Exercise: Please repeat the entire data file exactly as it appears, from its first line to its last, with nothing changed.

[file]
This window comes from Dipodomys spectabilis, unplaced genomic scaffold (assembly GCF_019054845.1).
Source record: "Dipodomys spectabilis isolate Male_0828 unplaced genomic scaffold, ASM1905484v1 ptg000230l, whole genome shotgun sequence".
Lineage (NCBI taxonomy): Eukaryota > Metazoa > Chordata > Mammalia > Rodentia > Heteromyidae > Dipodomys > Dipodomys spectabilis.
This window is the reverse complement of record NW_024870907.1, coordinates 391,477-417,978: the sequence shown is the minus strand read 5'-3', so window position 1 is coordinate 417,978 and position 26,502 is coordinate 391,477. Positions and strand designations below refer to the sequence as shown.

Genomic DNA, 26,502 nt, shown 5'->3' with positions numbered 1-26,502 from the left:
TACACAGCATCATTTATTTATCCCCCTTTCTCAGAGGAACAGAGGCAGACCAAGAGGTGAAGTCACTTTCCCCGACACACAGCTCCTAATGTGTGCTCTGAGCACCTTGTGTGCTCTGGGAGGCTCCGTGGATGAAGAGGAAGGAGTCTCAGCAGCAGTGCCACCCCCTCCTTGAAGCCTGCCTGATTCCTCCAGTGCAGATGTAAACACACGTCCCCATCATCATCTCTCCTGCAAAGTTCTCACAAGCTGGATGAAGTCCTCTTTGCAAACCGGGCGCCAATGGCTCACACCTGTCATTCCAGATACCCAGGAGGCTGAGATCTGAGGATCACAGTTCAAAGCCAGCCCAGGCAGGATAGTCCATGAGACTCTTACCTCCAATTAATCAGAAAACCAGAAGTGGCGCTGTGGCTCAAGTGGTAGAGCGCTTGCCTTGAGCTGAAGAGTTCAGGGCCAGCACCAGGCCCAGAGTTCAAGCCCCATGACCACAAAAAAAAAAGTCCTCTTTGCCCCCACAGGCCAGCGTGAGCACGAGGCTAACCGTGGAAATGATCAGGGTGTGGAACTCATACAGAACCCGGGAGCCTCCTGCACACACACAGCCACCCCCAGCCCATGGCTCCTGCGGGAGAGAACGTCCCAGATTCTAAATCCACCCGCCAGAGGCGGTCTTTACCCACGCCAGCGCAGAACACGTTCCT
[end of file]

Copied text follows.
This window comes from Dipodomys spectabilis, unplaced genomic scaffold (assembly GCF_019054845.1).
Source record: "Dipodomys spectabilis isolate Male_0828 unplaced genomic scaffold, ASM1905484v1 ptg000230l, whole genome shotgun sequence".
Lineage (NCBI taxonomy): Eukaryota > Metazoa > Chordata > Mammalia > Rodentia > Heteromyidae > Dipodomys > Dipodomys spectabilis.
This window is the reverse complement of record NW_024870907.1, coordinates 391,477-417,978: the sequence shown is the minus strand read 5'-3', so window position 1 is coordinate 417,978 and position 26,502 is coordinate 391,477. Positions and strand designations below refer to the sequence as shown.

Genomic DNA, 26,502 nt, shown 5'->3' with positions numbered 1-26,502 from the left:
TACACAGCATCATTTATTTATCCCCCTTTCTCAGAGGAACAGAGGCAGACCAAGAGGTGAAGTCACTTTCCCCGACACACAGCTCCTAATGTGTGCTCTGAGCACCTTGTGTGCTCTGGGAGGCTCCGTGGATGAAGAGGAAGGAGTCTCAGCAGCAGTGCCACCCCCTCCTTGAAGCCTGCCTGATTCCTCCAGTGCAGATGTAAACACACGTCCCCATCATCATCTCTCCTGCAAAGTTCTCACAAGCTGGATGAAGTCCTCTTTGCAAACCGGGCGCCAATGGCTCACACCTGTCATTCCAGATACCCAGGAGGCTGAGATCTGAGGATCACAGTTCAAAGCCAGCCCAGGCAGGATAGTCCATGAGACTCTTACCTCCAATTAATCAGAAAACCAGAAGTGGCGCTGTGGCTCAAGTGGTAGAGCGCTTGCCTTGAGCTGAAGAGTTCAGGGCCAGCACCAGGCCCAGAGTTCAAGCCCCATGACCACAAAAAAAAAAGTCCTCTTTGCCCCCACAGGCCAGCGTGAGCACGAGGCTAACCGTGGAAATGATCAGGGTGTGGAACTCATACAGAACCCGGGAGCCTCCTGCACACACACAGCCACCCCCAGCCCATGGCTCCTGCGGGAGAGAACGTCCCAGATTCTAAATCCACCCGCCAGAGGCGGTCTTTACCCACGCCAGCGCAGAACACGTTCCT